In his complaint, Mr. Davidson stated that he "applied for and was declared eligible for TennCare coverage on June 25, 2002[;]" that "[b]ut for Tenncare, [he] remains uninsurable[;]" and that "[u]pon learning that Defendants were seeking federal court permission to disenroll more than 300, 000 TennCare enrollees, [he], along with a dozen other enrollees, started a 24-hour-per-day sit-in demonstration at the Governor's office beginning on June 20, 2005, and ending on September 14, 2005, a period of 77 days and nights, to protest against the possible termination of his own TennCare benefits as well as the disenrollment of more than 300, 000 other TennCare enrollees." Mr. Davidson alleged that the pending reforms to TennCare were sanctioned by the U.S. District Court and a majority of the State legislature as a result of Defendants'" deliberate misrepresentation and deceit." He alleged that "[a]s a result of the racketeering activities of Defendants and their conspiracy to deprive Plaintiff of his civil rights under color of law, more than 200, 000 elderly, poor and uninsurable Tennesseans, including Plaintiff, were disenrolled by Defendants DHS and TennCare and have been left without health insurance coverage."
Mr. Davidson also asserted that "[o]n August 16, 2005, during the course of his sit-in demonstration, [he] was disenrolled from TennCare by Notice from the Defendant Bureau of TennCare." He asserted that he had exhausted his administrative remedies by filing the appropriate appeals with the Bureau of TennCare, and that his appeal was denied on December 12, 2005. Mr. Davidson asserted that he filed a Tennessee Rule of Civil Procedure 59 motion to alter or amend, that a response had been filed by the office of the general counsel for TennCare, but that no final order had been entered as of the date of his complaint. He asserted, "Plaintiff avers that the decision to disenroll him from TennCare coverage was motivated in part by the animus created by Plaintiffs exercise of his constitutional rights . . . and the conduct of the Defendants accordingly constitutes retaliation against Plaintiff for his exercise of those rights[.]"
Mr. Davidson attached the Bureau of TennCare's August 2005 notice notifying him that his TennCare benefits would end on September 5, 2005, to his complaint. This notice stated, "TennCare rules have changed." It advised Mr. Davidson that, under the new rules, adults age 19 and over could keep TennCare only if they had Medicaid; that the Bureau's records indicated that Mr. Davidson did not have TennCare Medicaid; and that, according to the information provided by Mr. Davidson to DHS, Mr. Davidson did not qualify for Medicaid. The notice advised Mr. Davidson of how to appeal the decision, and further advised him that he could reapply for Medicaid at any time.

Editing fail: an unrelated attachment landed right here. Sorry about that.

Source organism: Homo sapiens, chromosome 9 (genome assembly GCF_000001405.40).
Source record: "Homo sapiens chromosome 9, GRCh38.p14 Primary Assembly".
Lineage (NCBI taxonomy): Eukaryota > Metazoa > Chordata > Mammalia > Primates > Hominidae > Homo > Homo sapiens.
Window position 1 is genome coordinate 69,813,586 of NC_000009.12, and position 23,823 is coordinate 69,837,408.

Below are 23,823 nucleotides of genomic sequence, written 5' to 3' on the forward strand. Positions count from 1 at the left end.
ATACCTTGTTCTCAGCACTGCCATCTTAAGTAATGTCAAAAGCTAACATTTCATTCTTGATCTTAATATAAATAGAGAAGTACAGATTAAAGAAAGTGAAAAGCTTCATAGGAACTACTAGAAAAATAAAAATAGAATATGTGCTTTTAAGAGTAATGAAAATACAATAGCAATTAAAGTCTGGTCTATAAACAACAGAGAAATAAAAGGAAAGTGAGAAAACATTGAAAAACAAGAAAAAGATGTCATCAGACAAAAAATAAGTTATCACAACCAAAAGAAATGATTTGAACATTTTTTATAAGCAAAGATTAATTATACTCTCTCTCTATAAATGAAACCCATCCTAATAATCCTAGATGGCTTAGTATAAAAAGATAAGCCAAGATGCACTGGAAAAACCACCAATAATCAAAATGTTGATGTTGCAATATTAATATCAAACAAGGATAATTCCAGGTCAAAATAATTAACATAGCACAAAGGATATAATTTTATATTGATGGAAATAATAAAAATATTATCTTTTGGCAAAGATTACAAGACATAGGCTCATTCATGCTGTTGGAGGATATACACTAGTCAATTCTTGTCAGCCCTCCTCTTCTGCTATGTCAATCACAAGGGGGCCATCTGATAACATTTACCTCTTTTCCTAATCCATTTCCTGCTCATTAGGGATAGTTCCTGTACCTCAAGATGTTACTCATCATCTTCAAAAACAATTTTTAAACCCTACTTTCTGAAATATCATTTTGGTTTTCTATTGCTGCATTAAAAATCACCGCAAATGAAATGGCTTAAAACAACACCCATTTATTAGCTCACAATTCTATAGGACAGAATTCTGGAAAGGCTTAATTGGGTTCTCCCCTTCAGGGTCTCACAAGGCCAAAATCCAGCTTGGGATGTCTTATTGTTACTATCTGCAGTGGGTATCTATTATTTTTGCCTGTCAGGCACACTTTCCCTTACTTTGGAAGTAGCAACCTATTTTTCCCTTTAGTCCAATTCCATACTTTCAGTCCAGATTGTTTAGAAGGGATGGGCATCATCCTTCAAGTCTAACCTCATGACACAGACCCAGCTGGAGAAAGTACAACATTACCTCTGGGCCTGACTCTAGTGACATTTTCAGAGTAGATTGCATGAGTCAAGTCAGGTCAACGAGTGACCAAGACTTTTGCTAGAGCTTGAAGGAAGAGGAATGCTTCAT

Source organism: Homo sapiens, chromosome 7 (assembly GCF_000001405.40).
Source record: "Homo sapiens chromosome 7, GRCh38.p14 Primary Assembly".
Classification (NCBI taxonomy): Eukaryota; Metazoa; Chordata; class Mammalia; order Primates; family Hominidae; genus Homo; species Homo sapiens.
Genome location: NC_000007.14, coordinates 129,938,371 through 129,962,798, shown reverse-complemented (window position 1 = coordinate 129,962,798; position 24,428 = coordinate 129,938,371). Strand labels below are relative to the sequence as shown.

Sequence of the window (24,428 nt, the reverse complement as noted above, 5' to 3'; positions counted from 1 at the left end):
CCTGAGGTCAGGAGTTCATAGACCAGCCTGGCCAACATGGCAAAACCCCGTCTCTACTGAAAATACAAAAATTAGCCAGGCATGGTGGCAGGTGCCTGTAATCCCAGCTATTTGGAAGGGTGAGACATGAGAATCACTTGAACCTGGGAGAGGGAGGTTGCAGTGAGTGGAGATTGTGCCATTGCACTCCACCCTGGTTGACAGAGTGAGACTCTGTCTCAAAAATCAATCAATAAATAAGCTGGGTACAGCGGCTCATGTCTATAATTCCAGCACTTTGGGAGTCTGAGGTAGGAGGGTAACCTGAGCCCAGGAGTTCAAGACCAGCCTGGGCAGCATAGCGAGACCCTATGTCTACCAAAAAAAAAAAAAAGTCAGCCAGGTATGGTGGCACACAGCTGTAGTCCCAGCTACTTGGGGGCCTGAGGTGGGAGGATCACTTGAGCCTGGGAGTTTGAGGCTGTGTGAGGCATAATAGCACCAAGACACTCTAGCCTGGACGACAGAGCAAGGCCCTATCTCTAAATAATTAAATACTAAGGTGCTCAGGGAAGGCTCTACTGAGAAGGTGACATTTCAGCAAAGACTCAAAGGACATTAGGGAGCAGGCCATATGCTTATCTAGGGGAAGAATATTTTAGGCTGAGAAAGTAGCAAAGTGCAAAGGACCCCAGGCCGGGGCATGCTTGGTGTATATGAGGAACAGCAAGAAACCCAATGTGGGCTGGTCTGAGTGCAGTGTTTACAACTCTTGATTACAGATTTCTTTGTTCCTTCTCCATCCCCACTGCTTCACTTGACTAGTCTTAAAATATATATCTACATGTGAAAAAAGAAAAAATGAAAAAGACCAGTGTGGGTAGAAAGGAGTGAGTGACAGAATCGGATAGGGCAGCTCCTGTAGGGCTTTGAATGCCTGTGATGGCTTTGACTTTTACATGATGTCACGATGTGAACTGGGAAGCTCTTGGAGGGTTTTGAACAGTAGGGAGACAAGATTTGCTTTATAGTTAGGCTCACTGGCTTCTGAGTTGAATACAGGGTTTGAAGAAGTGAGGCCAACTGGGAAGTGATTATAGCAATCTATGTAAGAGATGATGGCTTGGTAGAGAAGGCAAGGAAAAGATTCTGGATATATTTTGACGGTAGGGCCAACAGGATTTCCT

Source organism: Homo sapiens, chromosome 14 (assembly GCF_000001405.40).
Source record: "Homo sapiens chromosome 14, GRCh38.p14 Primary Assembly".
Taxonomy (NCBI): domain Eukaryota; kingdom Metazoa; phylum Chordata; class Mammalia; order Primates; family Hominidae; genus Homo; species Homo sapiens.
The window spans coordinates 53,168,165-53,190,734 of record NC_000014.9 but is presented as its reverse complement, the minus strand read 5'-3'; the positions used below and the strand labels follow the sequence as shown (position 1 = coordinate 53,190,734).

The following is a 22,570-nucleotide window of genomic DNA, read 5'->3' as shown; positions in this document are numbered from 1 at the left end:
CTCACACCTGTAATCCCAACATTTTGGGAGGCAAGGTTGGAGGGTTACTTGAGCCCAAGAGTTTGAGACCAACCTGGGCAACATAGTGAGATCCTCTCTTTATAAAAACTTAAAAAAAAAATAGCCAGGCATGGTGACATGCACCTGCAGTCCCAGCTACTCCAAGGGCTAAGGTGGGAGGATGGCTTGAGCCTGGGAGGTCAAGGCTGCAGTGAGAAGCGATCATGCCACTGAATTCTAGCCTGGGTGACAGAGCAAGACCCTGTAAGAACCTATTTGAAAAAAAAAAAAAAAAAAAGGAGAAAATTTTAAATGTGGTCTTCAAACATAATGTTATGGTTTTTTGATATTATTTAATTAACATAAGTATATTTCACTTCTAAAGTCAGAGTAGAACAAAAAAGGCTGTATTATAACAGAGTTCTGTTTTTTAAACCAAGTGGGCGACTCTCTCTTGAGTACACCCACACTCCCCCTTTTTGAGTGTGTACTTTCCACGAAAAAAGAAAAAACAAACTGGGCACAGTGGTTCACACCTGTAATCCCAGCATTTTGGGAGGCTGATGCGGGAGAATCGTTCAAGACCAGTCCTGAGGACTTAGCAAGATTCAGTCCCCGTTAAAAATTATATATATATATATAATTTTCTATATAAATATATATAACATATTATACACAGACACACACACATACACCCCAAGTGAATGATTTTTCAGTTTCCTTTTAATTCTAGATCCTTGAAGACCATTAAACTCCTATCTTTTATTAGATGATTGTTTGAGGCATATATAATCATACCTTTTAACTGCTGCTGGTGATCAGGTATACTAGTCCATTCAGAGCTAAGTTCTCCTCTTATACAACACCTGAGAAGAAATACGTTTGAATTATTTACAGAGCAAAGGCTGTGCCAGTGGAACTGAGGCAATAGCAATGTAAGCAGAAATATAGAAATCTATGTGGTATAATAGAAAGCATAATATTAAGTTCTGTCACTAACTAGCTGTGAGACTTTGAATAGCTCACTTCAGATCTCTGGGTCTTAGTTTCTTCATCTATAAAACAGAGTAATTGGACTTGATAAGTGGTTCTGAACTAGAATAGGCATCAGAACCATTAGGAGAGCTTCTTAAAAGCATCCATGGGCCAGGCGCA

As an initial matter, we observe that, although Mr. Davidson referred to "Defendants DHS and TennCare" in his complaint, Mr. Davidson sued Defendants in their individual capacities. Mr. Davidson named neither TennCare nor DHS in his complaint; he did not name any Defendant in their official capacity; and the State was not a defendant to this action. Although he alleged that the changes to TennCare were the result of deceit, corruption and conspiracy, Mr. Davidson did not pray for an injunction preventing the TennCare reforms. Indeed, as Mr. Davidson indicated in his complaint, and as Defendants asserted in their memorandum in support of their motion to dismiss, issues regarding the lawfulness of the changes to TennCare were fully litigated in federal court. Mr. Davidson was a party to the class-action litigation in the federal court. Thus, issues regarding the legality of the TennCare reforms are res judicata.
Assuming the facts in Mr. Davidson's complaint to be true, Mr. Davidson is not entitled to the injunctive relief prayed for in his complaint. Although we are not insensitive to Mr. Davidson's medical conditions, he simply is ineligible for TennCare benefits in light of the 2005 amendments to TennCare, and Defendants are without power or authority to provide the relief sought. Accordingly, we affirm dismissal of Mr. Davidson's claims for injunctive relief under all the grounds asserted in his complaint.
We next turn to whether the trial court erred in dismissing Mr. Davidson's claim for damages under any of the causes of action asserted in his complaint. Mr. Davidson claimed compensatory damages for pain and suffering as a result of withdrawal from medications that he could not afford to purchase after being disenrolled from TennCare, and for mental distress arising from the increased rise of illness and death which he asserted was caused by the acts and omissions of Defendants. He asserted that the changes to TennCare which caused his damages were the result of Defendants' actions and omissions. Mr. Davidson asserted causes of action for constructive fraud, breach of fiduciary duty, and violations of RICO. Mr. Davidson also claimed treble damages under RICO for Defendants' willful misconduct. Mr. Davidson additionally asserted causes of action under 42 U.S.C. § 1983, and for malicious harassment in violation of Tennessee Code Annotated § 4-21-701.